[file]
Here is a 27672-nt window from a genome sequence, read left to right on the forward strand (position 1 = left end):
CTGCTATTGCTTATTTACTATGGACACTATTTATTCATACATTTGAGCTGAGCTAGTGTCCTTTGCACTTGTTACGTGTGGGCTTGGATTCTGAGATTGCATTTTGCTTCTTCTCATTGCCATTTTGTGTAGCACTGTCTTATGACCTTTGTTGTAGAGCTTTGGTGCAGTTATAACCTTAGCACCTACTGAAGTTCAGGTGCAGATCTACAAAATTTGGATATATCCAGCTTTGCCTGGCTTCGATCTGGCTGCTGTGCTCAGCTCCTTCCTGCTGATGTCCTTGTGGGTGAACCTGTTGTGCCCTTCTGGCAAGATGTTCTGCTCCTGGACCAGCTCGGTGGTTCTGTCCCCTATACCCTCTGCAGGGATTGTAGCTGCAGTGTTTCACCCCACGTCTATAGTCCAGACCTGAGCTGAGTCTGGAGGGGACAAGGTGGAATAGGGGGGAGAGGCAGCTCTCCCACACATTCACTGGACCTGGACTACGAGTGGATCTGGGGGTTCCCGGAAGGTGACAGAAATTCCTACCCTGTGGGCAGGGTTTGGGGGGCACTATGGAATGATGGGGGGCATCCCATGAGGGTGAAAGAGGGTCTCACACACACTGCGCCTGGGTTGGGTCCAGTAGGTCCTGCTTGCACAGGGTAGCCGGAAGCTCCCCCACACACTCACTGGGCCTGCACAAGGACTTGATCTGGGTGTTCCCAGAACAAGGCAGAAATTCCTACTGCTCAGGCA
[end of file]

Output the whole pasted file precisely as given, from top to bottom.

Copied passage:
Here is a 27672-nt window from a genome sequence, read left to right on the forward strand (position 1 = left end):
CTGCTATTGCTTATTTACTATGGACACTATTTATTCATACATTTGAGCTGAGCTAGTGTCCTTTGCACTTGTTACGTGTGGGCTTGGATTCTGAGATTGCATTTTGCTTCTTCTCATTGCCATTTTGTGTAGCACTGTCTTATGACCTTTGTTGTAGAGCTTTGGTGCAGTTATAACCTTAGCACCTACTGAAGTTCAGGTGCAGATCTACAAAATTTGGATATATCCAGCTTTGCCTGGCTTCGATCTGGCTGCTGTGCTCAGCTCCTTCCTGCTGATGTCCTTGTGGGTGAACCTGTTGTGCCCTTCTGGCAAGATGTTCTGCTCCTGGACCAGCTCGGTGGTTCTGTCCCCTATACCCTCTGCAGGGATTGTAGCTGCAGTGTTTCACCCCACGTCTATAGTCCAGACCTGAGCTGAGTCTGGAGGGGACAAGGTGGAATAGGGGGGAGAGGCAGCTCTCCCACACATTCACTGGACCTGGACTACGAGTGGATCTGGGGGTTCCCGGAAGGTGACAGAAATTCCTACCCTGTGGGCAGGGTTTGGGGGGCACTATGGAATGATGGGGGGCATCCCATGAGGGTGAAAGAGGGTCTCACACACACTGCGCCTGGGTTGGGTCCAGTAGGTCCTGCTTGCACAGGGTAGCCGGAAGCTCCCCCACACACTCACTGGGCCTGCACAAGGACTTGATCTGGGTGTTCCCAGAACAAGGCAGAAATTCCTACTGCTCAGGCA